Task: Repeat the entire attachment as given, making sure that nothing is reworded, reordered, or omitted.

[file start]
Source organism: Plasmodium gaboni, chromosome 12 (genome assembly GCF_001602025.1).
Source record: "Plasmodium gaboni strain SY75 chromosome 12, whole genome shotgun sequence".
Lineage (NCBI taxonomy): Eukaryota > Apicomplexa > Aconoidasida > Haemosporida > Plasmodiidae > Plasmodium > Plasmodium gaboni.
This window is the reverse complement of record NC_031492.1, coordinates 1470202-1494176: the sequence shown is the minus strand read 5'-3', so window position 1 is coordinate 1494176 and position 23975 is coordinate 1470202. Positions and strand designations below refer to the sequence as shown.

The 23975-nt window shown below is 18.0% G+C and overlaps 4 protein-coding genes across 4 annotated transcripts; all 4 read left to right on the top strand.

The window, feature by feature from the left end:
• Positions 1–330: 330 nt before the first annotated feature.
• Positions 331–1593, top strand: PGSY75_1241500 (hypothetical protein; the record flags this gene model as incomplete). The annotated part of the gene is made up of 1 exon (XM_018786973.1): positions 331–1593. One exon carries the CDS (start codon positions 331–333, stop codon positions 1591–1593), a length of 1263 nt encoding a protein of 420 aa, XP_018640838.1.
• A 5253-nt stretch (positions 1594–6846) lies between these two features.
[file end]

Source organism: Plasmodium gaboni, chromosome 12 (genome assembly GCF_001602025.1).
Source record: "Plasmodium gaboni strain SY75 chromosome 12, whole genome shotgun sequence".
Lineage (NCBI taxonomy): Eukaryota > Apicomplexa > Aconoidasida > Haemosporida > Plasmodiidae > Plasmodium > Plasmodium gaboni.
This window is the reverse complement of record NC_031492.1, coordinates 1470202-1494176: the sequence shown is the minus strand read 5'-3', so window position 1 is coordinate 1494176 and position 23975 is coordinate 1470202. Positions and strand designations below refer to the sequence as shown.

The 23975-nt window shown below is 18.0% G+C and overlaps 4 protein-coding genes across 4 annotated transcripts; all 4 read left to right on the top strand.

The window, feature by feature from the left end:
• Positions 1–330: 330 nt before the first annotated feature.
• Positions 331–1593, top strand: PGSY75_1241500 (hypothetical protein; the record flags this gene model as incomplete). The annotated part of the gene is made up of 1 exon (XM_018786973.1): positions 331–1593. One exon carries the CDS (start codon positions 331–333, stop codon positions 1591–1593), a length of 1263 nt encoding a protein of 420 aa, XP_018640838.1.
• A 5253-nt stretch (positions 1594–6846) lies between these two features.